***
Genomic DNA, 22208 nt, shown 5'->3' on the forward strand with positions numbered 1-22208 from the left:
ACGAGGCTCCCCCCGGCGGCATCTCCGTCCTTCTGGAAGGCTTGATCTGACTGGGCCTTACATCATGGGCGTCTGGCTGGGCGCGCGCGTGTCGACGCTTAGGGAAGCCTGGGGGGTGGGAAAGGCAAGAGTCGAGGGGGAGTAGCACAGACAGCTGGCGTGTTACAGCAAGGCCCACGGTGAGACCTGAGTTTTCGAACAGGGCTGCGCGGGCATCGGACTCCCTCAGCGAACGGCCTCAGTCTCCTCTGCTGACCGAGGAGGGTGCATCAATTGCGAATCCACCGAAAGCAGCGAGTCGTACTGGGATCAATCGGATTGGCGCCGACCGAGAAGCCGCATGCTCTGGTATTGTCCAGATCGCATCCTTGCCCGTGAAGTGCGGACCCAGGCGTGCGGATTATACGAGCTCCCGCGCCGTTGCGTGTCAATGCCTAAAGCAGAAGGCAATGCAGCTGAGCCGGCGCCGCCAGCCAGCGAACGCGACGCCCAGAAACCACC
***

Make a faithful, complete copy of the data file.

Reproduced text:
Genomic DNA, 22208 nt, shown 5'->3' on the forward strand with positions numbered 1-22208 from the left:
ACGAGGCTCCCCCCGGCGGCATCTCCGTCCTTCTGGAAGGCTTGATCTGACTGGGCCTTACATCATGGGCGTCTGGCTGGGCGCGCGCGTGTCGACGCTTAGGGAAGCCTGGGGGGTGGGAAAGGCAAGAGTCGAGGGGGAGTAGCACAGACAGCTGGCGTGTTACAGCAAGGCCCACGGTGAGACCTGAGTTTTCGAACAGGGCTGCGCGGGCATCGGACTCCCTCAGCGAACGGCCTCAGTCTCCTCTGCTGACCGAGGAGGGTGCATCAATTGCGAATCCACCGAAAGCAGCGAGTCGTACTGGGATCAATCGGATTGGCGCCGACCGAGAAGCCGCATGCTCTGGTATTGTCCAGATCGCATCCTTGCCCGTGAAGTGCGGACCCAGGCGTGCGGATTATACGAGCTCCCGCGCCGTTGCGTGTCAATGCCTAAAGCAGAAGGCAATGCAGCTGAGCCGGCGCCGCCAGCCAGCGAACGCGACGCCCAGAAACCACC